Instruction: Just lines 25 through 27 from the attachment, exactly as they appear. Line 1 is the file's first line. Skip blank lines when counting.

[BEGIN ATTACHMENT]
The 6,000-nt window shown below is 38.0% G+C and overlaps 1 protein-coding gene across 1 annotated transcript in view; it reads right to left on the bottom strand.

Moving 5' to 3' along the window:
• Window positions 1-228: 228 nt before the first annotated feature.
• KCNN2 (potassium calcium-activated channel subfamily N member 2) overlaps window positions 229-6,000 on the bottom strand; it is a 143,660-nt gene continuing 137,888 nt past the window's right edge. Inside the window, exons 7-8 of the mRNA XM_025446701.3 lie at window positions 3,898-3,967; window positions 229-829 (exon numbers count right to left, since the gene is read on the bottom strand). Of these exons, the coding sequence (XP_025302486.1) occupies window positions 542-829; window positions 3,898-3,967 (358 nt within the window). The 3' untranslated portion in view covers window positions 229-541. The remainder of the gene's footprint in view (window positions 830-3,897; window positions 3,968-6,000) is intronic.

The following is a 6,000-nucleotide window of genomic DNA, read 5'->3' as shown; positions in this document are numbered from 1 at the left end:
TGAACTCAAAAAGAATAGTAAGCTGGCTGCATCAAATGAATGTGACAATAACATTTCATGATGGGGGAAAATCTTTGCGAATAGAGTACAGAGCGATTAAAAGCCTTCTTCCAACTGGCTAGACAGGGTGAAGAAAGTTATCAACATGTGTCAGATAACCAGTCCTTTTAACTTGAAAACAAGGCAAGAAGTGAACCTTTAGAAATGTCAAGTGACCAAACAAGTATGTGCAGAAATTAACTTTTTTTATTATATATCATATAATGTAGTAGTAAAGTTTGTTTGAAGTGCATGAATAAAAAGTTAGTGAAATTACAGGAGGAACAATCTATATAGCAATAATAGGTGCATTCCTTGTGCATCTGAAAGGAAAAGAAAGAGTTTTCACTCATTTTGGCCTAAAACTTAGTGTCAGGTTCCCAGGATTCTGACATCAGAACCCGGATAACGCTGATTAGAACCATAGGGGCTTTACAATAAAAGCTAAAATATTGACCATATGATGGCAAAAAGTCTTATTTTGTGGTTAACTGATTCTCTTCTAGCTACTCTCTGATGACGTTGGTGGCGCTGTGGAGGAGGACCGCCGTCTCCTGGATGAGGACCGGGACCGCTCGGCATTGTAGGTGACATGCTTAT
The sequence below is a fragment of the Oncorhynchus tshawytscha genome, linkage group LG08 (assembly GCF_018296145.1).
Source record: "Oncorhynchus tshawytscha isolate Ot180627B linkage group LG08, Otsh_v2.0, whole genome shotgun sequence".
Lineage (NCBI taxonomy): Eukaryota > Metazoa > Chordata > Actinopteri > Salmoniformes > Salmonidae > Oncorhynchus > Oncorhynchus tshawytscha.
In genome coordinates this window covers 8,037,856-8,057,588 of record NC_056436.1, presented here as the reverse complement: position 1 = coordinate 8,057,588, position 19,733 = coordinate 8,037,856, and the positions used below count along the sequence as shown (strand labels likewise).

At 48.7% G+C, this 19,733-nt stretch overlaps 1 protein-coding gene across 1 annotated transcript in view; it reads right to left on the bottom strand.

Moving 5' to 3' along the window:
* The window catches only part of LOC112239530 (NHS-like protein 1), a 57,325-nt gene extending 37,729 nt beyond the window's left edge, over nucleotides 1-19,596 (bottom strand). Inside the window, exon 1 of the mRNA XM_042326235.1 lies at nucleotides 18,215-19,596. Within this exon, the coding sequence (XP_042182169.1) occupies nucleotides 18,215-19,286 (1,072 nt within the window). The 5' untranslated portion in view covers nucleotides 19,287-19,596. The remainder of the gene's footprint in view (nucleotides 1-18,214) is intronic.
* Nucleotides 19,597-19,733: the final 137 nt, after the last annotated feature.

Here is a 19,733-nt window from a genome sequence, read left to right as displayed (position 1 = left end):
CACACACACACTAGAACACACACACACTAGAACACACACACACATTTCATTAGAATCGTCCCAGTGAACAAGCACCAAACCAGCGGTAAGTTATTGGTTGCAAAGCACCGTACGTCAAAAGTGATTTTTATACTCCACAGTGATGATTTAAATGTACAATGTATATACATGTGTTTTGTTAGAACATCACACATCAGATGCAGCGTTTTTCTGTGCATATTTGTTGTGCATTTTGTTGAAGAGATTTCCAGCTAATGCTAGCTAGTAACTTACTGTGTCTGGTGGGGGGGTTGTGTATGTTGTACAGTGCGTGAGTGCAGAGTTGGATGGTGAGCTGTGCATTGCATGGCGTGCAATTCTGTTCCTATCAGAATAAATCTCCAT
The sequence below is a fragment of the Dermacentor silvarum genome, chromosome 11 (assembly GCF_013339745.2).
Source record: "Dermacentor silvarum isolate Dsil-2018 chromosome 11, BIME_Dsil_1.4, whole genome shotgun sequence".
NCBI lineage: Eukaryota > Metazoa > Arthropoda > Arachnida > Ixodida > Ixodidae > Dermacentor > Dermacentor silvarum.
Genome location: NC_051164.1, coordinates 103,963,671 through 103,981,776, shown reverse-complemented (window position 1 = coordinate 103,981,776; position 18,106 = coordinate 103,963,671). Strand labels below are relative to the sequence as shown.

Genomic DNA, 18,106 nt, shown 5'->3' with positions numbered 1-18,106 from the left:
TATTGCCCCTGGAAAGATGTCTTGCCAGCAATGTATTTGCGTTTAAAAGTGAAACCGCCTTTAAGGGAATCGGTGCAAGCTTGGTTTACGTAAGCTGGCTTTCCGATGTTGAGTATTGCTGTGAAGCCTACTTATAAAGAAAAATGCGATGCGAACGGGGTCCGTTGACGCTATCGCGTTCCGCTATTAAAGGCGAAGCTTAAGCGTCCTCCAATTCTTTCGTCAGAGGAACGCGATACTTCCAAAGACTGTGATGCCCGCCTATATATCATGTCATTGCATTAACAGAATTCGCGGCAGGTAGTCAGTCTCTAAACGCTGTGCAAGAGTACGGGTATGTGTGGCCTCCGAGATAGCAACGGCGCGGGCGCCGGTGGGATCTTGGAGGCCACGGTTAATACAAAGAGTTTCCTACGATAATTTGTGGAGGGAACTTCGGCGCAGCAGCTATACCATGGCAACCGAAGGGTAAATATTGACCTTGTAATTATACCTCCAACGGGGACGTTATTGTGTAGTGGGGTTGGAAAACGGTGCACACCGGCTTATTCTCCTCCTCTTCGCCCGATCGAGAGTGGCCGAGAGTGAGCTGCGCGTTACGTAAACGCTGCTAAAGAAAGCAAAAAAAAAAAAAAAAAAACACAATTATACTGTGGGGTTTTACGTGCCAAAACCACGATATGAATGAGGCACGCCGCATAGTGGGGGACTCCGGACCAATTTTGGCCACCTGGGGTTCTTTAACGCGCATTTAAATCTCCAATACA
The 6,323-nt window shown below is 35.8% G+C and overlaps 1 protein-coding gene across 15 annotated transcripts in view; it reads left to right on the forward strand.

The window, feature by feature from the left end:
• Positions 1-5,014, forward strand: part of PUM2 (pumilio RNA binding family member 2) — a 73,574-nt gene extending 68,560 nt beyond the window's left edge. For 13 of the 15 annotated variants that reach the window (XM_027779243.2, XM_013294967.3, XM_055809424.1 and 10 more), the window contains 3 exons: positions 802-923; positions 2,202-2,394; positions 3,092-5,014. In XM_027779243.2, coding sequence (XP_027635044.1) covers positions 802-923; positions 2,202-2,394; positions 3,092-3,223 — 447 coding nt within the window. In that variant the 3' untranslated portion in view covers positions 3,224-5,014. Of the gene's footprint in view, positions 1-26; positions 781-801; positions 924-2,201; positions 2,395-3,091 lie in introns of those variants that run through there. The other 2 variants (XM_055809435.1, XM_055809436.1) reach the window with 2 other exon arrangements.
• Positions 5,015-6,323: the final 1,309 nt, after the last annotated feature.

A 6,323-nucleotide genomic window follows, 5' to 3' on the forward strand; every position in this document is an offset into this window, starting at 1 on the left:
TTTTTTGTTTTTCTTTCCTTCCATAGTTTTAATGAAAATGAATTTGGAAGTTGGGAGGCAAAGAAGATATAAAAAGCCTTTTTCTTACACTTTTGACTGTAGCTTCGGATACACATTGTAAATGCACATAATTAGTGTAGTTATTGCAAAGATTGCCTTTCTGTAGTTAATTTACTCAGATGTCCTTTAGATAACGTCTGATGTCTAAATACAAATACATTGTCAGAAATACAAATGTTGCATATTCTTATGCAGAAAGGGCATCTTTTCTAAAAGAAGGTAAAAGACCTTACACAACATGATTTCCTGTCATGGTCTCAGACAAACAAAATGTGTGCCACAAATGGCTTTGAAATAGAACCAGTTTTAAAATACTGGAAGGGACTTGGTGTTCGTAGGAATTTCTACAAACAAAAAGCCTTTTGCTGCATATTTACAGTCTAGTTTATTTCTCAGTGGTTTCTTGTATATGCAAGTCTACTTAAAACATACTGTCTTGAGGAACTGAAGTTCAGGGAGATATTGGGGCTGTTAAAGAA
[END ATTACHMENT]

• Positions 1-5,014, forward strand: part of PUM2 (pumilio RNA binding family member 2) — a 73,574-nt gene extending 68,560 nt beyond the window's left edge. For 13 of the 15 annotated variants that reach the window (XM_027779243.2, XM_013294967.3, XM_055809424.1 and 10 more), the window contains 3 exons: positions 802-923; positions 2,202-2,394; positions 3,092-5,014. In XM_027779243.2, coding sequence (XP_027635044.1) covers positions 802-923; positions 2,202-2,394; positions 3,092-3,223 — 447 coding nt within the window. In that variant the 3' untranslated portion in view covers positions 3,224-5,014. Of the gene's footprint in view, positions 1-26; positions 781-801; positions 924-2,201; positions 2,395-3,091 lie in introns of those variants that run through there. The other 2 variants (XM_055809435.1, XM_055809436.1) reach the window with 2 other exon arrangements.
• Positions 5,015-6,323: the final 1,309 nt, after the last annotated feature.

A 6,323-nucleotide genomic window follows, 5' to 3' on the forward strand; every position in this document is an offset into this window, starting at 1 on the left: